Different ways of giving and how to make your donations go further
We have a variety of sources of income that go towards the ongoing costs and maintenance of running St Paul’s church and parish centre. We also use our funds to support various charities, currently giving around €16,000 annually to up to 20 organisations.
Stewardship is our most important source of income, which is essentially donations from our parishioners. Historically, the way most people have donated is through a weekly envelope scheme, with those offerings put on a collection plate during Sunday services. We are gradually transitioning from this to standing orders and have recently also introduced an alternative, online way to make a once-off, or regular, offering through clicking a “Donate” button on our weekly newsletter or on the home page of our website.
One big advantage of recorded giving, through envelopes, bank transfers or card payments, is that if your donations amount to more than €250 over a year (which is just under €5 a week), the parish can claim a tax rebate if you are a tax payer. We identify all the qualifying donations, i.e. those over €250, and then ask these donors to fill in a CHY3 certificate. This gives us your name, address, PPSN, and allows us to claim the tax relief for up to five years.
Revenue compare our list of donors with their own records of taxpayers whose tax returns have been finalised and they transfer the corresponding tax relief to our bank account. Tax relief is based solely on the amount of your donation. It is calculated as 44.92 per cent of the donation, regardless of what level you are taxed at, so this is a way of significantly increasing the value of your giving without any extra cost to yourself.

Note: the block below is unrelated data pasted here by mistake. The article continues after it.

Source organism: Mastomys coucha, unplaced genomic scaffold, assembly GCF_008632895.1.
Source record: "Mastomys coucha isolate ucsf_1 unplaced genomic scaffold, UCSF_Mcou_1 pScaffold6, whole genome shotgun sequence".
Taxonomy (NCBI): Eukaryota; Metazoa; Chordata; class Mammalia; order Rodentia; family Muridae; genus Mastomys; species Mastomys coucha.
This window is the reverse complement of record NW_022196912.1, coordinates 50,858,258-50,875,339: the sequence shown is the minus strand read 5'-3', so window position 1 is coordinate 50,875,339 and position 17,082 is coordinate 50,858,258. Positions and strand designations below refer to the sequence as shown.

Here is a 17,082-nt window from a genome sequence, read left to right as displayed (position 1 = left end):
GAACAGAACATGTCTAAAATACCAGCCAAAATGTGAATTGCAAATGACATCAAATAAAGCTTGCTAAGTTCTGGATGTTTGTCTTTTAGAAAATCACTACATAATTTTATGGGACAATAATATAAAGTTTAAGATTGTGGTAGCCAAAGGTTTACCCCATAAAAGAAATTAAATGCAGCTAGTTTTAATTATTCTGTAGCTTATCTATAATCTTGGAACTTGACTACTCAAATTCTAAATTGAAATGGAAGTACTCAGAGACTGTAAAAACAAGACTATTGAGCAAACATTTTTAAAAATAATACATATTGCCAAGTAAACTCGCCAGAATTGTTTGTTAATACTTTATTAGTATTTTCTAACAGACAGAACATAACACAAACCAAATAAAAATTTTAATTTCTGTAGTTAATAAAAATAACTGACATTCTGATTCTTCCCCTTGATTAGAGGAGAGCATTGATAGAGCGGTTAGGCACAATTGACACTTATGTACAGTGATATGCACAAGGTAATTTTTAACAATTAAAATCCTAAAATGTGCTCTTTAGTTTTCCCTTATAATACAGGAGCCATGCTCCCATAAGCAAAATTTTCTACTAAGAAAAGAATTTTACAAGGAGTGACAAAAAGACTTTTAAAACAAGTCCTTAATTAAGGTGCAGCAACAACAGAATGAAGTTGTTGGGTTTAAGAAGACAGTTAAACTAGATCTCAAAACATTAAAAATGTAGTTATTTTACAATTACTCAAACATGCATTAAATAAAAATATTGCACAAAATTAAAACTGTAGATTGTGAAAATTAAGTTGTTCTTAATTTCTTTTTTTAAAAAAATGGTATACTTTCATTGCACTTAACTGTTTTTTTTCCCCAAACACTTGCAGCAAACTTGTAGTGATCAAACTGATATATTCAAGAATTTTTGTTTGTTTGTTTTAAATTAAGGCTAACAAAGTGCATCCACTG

The parish centre, which hosts a range of activities, is an important source of income for the church. In 2019, for instance, the centre had more than 60 different groups renting space there for various uses, including ballet, music lessons, bridge, yoga, art, and many other activities.
The annual Summer Fair is also a significant contributor to the Church’s income. Parish income dropped sharply during the coronavirus pandemic, so, with many fixed running costs to meet, our financial situation has deteriorated, despite the stewardship of parishioners holding up well. Restrictions forcing the closure of both St Paul’s for in-church worship and the parish centre for much of 2020 and the first half of 2021, meant there have been very few collections at services and minimal fees from centre users. The Summer Fairs for both 2020 and 2021 were also cancelled but is back for 2022.